Major donors travel like VIPs

Pictured above: The Kanefsky family in front of the new American Embassy building in Jerusalem. From left, Lauren, Bari Steve, Larry (in front), Eva, Shari and Irwin Kanefsky.

If you are a major donor to The Jewish Federation of Greater Phoenix, you can benefit from the use of VIP Services when traveling to Israel and other Jewish communities worldwide. Major donors are families who contribute $10,000 or more to the federation each year.

The federation works in conjunction with the Jerusalem and New York offices of Jewish Federations of North America to offer complimentary comprehensive itinerary planning. This service ranges from specific site visits or programs up to the planning of an entire trip itinerary. The itinerary is designed specifically for the donor and often features unique visits, behind-the-scenes opportunities and interactive experiences. The itineraries also offer a chance to see first-hand the work of the federation’s overseas partners.

Shari and Irwin Kanefsky had used VIP Services in the past and decided to use it again this past June when they traveled with their two sons, their spouses and their 8-year-old granddaughter to Israel.

“Shari and I have been to Israel a number of times, so there were certain places we wanted to go. It was important to us to make sure all of our kids got to Israel and understood their heritage and the importance of their Jewish identity,” says Irwin. He says federation makes such trips easy providing access to guides, security and transportation.

Shari and Irwin worked with Robin Loeb, chief operating officer at the federation, to plan their itinerary. Robin suggested some activities that families with younger children had done since they were traveling with their granddaughter Eva.

“We tried to make it relevant for our 8-year-old, and we tried to make it relevant for us,” says Shari. She also wanted to take her children to a couple of sites to see the impact of their donations to federation. The Kanefsky’s children are also donors.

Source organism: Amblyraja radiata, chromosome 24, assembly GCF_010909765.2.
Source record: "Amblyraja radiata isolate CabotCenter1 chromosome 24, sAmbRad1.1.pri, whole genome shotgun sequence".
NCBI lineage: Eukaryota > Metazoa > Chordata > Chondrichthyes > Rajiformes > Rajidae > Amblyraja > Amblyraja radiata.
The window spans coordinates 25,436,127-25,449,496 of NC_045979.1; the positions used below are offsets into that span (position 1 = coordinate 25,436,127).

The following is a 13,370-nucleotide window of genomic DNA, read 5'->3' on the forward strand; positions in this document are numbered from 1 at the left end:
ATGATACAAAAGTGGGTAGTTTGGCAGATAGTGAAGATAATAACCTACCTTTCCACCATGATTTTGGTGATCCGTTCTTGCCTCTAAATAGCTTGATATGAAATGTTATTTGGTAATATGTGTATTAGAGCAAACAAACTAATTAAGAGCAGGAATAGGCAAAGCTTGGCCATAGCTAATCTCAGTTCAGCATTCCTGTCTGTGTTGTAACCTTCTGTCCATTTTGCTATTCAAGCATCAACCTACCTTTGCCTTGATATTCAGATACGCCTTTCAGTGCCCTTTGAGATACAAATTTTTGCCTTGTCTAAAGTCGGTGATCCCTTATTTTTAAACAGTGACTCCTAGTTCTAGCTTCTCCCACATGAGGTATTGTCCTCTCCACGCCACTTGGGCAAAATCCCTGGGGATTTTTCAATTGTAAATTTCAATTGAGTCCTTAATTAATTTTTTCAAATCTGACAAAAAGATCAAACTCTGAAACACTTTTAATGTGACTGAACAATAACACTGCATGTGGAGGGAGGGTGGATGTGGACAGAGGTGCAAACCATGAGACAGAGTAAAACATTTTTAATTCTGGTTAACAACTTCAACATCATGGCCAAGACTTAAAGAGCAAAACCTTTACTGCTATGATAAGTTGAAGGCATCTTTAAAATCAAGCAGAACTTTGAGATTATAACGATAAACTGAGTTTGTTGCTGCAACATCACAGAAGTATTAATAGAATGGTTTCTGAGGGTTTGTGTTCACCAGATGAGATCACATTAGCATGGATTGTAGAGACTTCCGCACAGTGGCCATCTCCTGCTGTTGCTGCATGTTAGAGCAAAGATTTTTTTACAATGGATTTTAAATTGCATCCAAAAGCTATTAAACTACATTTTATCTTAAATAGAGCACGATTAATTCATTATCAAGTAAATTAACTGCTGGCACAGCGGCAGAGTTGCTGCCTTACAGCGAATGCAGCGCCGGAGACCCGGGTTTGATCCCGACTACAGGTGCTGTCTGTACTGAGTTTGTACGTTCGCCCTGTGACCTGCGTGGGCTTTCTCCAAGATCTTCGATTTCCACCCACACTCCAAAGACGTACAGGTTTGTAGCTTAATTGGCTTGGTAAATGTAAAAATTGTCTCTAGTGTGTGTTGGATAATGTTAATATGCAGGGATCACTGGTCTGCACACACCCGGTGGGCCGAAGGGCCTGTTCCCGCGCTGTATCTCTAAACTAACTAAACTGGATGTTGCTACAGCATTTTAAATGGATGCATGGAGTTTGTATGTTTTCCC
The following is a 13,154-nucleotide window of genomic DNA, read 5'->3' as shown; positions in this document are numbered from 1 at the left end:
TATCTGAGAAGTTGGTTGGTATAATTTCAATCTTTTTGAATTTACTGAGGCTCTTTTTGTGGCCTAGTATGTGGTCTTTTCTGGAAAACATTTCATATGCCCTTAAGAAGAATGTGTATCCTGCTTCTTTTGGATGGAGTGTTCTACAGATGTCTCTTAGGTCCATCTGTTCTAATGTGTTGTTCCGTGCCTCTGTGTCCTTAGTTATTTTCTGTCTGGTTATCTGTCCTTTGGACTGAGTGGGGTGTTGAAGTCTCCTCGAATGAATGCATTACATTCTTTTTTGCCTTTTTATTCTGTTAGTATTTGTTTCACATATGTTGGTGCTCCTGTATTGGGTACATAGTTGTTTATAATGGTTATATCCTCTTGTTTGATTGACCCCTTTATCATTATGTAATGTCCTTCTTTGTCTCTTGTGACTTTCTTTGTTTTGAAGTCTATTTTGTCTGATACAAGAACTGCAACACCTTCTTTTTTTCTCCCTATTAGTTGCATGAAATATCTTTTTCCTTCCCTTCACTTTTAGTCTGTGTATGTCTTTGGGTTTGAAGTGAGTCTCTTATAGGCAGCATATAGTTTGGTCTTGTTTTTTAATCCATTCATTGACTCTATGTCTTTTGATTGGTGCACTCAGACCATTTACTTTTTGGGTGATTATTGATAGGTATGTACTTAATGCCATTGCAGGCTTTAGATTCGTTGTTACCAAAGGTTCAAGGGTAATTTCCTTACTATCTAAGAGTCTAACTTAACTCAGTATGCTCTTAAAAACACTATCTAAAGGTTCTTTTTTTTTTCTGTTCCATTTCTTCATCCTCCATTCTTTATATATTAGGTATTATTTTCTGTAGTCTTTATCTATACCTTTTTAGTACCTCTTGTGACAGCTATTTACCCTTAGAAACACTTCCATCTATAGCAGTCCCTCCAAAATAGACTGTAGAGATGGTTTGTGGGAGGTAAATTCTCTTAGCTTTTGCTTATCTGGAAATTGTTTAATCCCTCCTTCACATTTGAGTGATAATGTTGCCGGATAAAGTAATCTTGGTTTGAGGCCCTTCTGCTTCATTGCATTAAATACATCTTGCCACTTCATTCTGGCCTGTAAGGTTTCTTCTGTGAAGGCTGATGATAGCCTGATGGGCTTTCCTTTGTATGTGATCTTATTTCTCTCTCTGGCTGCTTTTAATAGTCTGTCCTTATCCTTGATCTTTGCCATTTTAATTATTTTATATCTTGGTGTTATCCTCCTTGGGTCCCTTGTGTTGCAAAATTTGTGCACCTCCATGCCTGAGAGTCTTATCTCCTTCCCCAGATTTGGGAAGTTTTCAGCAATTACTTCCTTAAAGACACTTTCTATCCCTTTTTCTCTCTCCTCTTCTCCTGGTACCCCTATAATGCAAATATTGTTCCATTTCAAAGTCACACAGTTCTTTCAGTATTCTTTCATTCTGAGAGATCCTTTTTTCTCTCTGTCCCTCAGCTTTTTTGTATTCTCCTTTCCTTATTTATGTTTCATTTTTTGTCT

The first such site they visited was the Ethiopian National Project’s SPACE Scholastic Assistance Program at the AMIT Girls School in Ma’ale Adumim. This program ensures the successful integration of Ethiopian-Israelis by addressing the most pressing educational and social needs of children in grades seven to 12.

“The girls’ school was incredible,” says Shari. “When some of the girls got through with school, they came in and spent time with us, and we played games with them. The games created a dialogue, so we got to know them better, and we all had a really good time.”

The next day the family visited the American Jewish Joint Distribution Committee-affiliated Beit Susan (Susan’s House) in Jerusalem. The program helps at-risk students age 15-18 by offering them the opportunity to participate in business-oriented enterprises, acquire professional skills in the workplace and reconnect with the community. The teens sell handmade goods including glass art and greeting cards at the gift shop. While there, Eva participated in a ceramic hamsa painting workshop.

Other places they visited with their guide included the Weizmann Institute of Science, Beit Guvrin, Armored Corps Memorial Museum, Masada, Yad Vashem and Caesarea.

Shari says the guide federation arranged was incredible. “He picked us up every morning and brought us back – he went above and beyond the call of duty for us at all times.”

“You expect to be treated as a VIP, and we were,” adds Irwin. “They do a great job, and its one of the perks we get for being a major donor.”

For more information or to discuss travel, major donors are invited to contact Robin Loeb at or 480-481-7004.


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